Caring for Your Trees
When done correctly, trees can be a fairly low-maintenance part of your landscaping. Of course, this means having a solid plan from the start. You’ll need to know how and when to prune, how to spot potential hazards, and how to discern possible tree diseases… oh, and how to treat them. Trees are different than shrubs and plants in that, if they aren’t properly cared for they can cause major damage to your house and/or yard. At the very least, a lack of care could lead to having the tree removed. Help from professional tree care specialists means healthy, happy trees for many, many years. If you are looking to plant new trees, a professional can help you determine the best tree(s) for your yard to ensure optimal enjoyment for generations.
Adventures in Hardscaping
Installing patios, pavers, and stone retaining walls sounds like hard work, doesn’t it? That’s exactly why it’s often referred to as hardscaping. In addition to the physical heavy lifting, a professional landscaper can help you find the right material for your budget and the look you want. Beyond that, they can handle design and installation with a mind toward both the current and future needs of your yard. When you work with a professional, you also get the benefit of experience. They can bring years of creativity and wisdom to the table to help ensure every “i” is dotted and every “t” is crossed.
As the name implies, enhancements are add-ons that help to improve the look and/or health of your landscaping. A good example of a landscape enhancement would be an irrigation system to ensure your lawn, plants, trees, and shrubs are getting all the water they need, while not wasting water at the same time.
Even if you think you can handle all of the landscape tasks on your punch list, it’s still a good idea to contact a professional landscaper for a basic consultation. That’s where you’ll find out what you can handle yourself and where you might be in over your head. For a consultation, feel free to call E.P.M. of Michigan today at (517) 990-0110!
We all want to have lush lawns and healthy gardens. Still, it can seem like the amount of water it takes to do so can lead to really high water bills. In reality, there are actually some very simple things you can do to ensure your lawn and garden get enough water, while making sure you are not being wasteful. To help you be as efficient as possible with watering, we have compiled a list of 10 helpful tips.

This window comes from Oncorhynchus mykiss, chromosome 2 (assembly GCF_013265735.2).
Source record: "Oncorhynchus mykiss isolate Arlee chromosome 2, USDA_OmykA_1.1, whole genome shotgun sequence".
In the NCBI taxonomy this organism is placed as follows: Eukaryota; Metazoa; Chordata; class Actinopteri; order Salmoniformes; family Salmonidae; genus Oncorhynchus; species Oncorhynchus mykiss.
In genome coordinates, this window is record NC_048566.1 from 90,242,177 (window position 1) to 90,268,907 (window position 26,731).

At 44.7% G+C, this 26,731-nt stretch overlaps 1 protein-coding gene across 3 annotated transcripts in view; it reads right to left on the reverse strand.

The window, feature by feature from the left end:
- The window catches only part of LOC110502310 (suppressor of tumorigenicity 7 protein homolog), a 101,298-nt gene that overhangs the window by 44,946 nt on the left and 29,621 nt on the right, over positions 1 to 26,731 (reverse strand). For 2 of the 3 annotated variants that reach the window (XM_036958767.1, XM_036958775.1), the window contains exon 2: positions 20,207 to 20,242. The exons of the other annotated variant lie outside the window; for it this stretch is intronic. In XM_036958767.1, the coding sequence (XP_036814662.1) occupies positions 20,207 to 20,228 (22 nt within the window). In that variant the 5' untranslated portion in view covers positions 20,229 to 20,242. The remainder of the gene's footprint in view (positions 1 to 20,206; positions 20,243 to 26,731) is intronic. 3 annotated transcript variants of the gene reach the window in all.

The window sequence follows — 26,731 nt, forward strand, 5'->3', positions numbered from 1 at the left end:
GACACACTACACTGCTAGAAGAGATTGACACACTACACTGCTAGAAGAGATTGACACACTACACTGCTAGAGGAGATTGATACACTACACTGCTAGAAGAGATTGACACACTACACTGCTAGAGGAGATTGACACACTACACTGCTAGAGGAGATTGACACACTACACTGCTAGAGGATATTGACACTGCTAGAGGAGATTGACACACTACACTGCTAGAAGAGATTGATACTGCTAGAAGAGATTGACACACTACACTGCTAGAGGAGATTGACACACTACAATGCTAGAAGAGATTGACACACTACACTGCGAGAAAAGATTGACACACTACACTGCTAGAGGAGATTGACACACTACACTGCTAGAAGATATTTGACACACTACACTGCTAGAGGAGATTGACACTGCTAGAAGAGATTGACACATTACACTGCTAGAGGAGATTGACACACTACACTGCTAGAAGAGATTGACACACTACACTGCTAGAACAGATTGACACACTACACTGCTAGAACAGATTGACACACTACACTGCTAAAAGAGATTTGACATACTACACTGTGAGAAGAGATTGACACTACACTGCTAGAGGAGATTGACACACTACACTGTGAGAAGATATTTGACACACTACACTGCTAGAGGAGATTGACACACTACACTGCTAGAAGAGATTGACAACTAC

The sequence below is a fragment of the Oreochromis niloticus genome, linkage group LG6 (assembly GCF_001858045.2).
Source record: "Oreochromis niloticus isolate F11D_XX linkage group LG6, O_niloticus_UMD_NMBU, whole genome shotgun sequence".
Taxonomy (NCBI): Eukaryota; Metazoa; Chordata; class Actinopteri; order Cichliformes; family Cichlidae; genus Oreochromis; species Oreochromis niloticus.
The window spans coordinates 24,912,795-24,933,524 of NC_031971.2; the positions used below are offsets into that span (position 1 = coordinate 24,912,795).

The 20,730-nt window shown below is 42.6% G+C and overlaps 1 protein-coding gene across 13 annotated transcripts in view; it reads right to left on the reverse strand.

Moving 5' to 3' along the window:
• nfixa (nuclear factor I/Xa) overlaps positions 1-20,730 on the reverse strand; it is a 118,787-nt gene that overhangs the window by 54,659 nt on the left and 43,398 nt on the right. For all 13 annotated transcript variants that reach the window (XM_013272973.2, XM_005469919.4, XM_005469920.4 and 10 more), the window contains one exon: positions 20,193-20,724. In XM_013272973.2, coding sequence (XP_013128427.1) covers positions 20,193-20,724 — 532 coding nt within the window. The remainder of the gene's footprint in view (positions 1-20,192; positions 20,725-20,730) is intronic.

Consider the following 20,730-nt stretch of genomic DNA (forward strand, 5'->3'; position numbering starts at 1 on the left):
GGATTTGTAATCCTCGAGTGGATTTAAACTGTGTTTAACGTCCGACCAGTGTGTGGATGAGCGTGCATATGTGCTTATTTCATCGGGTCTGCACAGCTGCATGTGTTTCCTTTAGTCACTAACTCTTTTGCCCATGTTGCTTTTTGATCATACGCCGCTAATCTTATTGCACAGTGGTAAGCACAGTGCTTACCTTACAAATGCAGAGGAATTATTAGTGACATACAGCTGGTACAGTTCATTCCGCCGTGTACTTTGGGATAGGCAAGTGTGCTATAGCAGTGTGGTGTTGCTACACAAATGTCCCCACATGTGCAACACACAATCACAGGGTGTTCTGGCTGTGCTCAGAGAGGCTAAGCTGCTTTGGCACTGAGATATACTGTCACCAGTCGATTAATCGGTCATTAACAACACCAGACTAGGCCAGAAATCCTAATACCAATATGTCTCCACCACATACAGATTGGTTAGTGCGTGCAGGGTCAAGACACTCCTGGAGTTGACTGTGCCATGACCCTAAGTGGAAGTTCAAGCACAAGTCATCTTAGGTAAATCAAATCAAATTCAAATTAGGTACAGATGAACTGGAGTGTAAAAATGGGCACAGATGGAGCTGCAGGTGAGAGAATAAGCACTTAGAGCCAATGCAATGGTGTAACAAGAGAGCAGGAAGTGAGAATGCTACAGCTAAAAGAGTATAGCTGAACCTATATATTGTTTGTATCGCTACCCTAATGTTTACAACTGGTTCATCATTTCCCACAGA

Yes, we realize this sounds like a no-brainer. Still, the single biggest waste of water is because of over-watering. In addition to wasting water, too much water is not good for your grass and plants. Problems like root rot, bacterial diseases, and the like are often a result of stressed root systems that come from too much watering. If you are unsure about just how much water is too much (or not enough), contact your local landscaping professional for help setting up a watering schedule.
Don’t Mow Too Low
We know; you cut it low so that you don’t have to cut it as often. Still, cutting it to about two inches helps deliver shade for the soil and prevent water evaporation that happens much faster when you cut lower.
Soil, Not Leaves
There are two great reason to water the soil, rather than the leaves. The first is because it reduces water evaporation. The second is because excess water on the leaves can contribute to fungal diseases. If you have the budget, a professionally-designed and installed irrigation system is a much better option than $10 lawn sprinklers. Consider it an investment that pays you back in lower water bills and a healthier lawn and garden.